“One can create challenging writing in a vacuum . . .”

The excellent Lance Olsen on his new book, Architectures of Possibility, sort of a primer on experimental writing:

But I think it’s fair to say that innovative and experimental usually refer to a narrativity that includes a self-reflective awareness of and engagement with theoretical inquiry, concerns, and obsessions, as well as a sense of being in conversation with fiction across space and time. One can create challenging writing in a vacuum; it has to challenge in relation to something. So contemporary writers interested in the subject are not only in pursuit of the innovative, but are also always-already writing subsequent to it—writing, that is, in its long wake.

Architectures of Possibility conceives of creativity as a possibility space, a locale just outside our comfort zones where we can and should take multiple chances in order to imagine in new ways, explore fresh strategies for finding and cultivating ideas, re-view what it is we’re doing and why, better understand what Samuel Beckett meant when he wrote: “Try again. Fail again. Fail better.” It reminds us that there are other ways of narrating our worlds and ourselves than those we have inherited from the entertainment industry, the government, academia, previous writing, and so on.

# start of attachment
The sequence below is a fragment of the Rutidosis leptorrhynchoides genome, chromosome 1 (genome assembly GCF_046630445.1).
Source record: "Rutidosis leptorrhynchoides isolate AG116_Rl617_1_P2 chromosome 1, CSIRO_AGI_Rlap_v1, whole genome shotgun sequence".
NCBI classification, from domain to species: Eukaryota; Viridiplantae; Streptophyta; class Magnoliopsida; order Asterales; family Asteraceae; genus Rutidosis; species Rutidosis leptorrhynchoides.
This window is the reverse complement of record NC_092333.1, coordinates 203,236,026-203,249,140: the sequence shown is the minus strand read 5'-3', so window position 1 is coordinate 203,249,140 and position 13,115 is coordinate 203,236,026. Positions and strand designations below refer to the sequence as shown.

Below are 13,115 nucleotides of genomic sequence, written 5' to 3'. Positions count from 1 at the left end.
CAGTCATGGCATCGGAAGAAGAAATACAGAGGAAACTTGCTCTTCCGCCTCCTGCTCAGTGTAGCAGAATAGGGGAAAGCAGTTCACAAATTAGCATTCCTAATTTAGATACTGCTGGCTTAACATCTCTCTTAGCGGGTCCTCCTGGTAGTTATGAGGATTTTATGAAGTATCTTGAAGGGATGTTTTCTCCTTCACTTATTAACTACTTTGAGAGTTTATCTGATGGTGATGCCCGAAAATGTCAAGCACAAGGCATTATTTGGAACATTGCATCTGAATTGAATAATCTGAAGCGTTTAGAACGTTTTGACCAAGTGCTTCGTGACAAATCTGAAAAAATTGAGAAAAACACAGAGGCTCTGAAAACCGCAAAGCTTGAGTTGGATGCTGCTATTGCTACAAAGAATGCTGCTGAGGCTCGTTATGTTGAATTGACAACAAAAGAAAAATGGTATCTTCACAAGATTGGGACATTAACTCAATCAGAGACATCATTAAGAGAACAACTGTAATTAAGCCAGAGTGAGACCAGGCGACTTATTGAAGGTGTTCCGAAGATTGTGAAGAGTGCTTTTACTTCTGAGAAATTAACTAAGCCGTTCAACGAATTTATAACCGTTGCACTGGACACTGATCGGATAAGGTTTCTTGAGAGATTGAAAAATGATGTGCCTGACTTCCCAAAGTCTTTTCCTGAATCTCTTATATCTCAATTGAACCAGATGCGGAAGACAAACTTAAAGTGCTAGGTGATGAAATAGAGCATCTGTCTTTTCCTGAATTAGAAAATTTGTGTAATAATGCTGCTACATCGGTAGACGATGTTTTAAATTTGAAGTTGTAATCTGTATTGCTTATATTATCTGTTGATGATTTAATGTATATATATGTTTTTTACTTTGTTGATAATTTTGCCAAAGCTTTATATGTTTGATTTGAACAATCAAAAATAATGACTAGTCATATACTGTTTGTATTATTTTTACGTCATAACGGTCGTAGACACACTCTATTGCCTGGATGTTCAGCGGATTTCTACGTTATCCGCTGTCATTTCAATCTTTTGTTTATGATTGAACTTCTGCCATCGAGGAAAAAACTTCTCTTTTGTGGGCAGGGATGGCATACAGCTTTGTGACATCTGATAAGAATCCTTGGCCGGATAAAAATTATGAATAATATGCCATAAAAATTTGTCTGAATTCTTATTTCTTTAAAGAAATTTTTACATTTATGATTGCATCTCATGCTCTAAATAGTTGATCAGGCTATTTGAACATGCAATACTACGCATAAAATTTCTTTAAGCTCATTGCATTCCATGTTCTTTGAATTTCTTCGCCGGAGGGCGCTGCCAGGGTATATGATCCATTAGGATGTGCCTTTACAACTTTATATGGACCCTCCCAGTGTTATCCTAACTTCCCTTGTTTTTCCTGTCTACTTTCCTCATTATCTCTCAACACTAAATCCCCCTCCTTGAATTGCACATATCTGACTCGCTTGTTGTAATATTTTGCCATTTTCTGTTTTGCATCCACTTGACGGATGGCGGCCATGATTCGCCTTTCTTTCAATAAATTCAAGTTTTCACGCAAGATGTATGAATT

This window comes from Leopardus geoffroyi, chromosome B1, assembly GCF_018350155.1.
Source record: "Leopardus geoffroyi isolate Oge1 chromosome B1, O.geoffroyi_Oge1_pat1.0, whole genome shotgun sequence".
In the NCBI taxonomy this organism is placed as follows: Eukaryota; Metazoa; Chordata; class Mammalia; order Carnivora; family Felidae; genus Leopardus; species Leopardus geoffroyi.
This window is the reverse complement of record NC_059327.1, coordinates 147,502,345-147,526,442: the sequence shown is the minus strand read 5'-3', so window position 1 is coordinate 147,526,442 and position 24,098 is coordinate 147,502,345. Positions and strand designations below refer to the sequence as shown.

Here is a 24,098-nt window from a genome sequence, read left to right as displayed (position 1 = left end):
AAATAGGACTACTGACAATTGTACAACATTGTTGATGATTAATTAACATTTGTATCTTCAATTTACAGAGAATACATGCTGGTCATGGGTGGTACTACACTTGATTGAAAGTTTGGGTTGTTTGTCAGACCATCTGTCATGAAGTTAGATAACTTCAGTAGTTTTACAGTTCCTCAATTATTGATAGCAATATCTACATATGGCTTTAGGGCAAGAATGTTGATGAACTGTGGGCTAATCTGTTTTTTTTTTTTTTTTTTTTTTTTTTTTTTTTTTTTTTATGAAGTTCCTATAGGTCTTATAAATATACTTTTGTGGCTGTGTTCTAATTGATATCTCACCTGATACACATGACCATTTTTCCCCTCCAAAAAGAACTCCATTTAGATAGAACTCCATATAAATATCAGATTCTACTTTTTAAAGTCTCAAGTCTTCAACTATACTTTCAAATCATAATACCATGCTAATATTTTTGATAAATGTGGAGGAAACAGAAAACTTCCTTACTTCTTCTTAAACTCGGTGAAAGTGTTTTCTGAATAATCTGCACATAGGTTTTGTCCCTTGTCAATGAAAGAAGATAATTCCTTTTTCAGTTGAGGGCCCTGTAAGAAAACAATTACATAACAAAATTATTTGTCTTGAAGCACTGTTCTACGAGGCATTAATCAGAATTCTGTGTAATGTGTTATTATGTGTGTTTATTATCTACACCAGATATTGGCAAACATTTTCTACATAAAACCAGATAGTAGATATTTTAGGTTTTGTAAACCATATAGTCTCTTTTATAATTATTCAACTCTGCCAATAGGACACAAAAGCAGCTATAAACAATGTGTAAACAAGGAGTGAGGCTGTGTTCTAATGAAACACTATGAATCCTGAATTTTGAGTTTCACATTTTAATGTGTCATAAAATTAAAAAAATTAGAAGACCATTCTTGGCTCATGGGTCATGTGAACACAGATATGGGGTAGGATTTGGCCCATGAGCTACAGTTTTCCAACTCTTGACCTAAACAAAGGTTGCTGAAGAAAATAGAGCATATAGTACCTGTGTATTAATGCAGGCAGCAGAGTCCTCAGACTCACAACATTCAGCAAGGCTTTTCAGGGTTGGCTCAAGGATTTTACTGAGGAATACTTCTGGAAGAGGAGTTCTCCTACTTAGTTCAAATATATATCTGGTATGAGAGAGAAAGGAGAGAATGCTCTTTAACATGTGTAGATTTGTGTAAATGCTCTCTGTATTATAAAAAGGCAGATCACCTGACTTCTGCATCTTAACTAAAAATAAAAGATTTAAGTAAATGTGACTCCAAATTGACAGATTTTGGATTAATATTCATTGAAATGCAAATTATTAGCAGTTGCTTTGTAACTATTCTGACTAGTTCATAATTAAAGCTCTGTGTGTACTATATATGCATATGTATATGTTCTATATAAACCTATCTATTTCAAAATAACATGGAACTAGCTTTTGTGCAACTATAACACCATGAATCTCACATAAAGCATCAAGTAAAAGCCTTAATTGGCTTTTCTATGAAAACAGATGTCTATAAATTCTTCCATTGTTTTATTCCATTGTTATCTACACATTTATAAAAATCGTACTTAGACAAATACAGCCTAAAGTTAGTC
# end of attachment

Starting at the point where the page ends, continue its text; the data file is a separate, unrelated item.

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Sounds like this should read “One CANNOT create challenging writing in a vacuum; it has to challenge in relation to something.” No?


The Surrender is Veronica Scott Esposito’s “collection of facts” concerning how she embraced her true gender.


Two long essays of 10,000 words each on sex in—and out of—literature . . .

The first essay dives in to Nicholson Baker’s “sex trilogy,” explaining just what Baker is up to here and why these books ultimately fail to be as sexy as Baker might wish.

From there the book moves on to the second essay, which explains just why Spaniard Javier Marías does right what Baker does wrong . . .


5 essays. 2 interviews.

All in all, over 25,000 words of Latin American literary goodness.

3 never-before-published essays, including “The Digression”—a 4,000-word piece on the most important digression in César Aira’s career.

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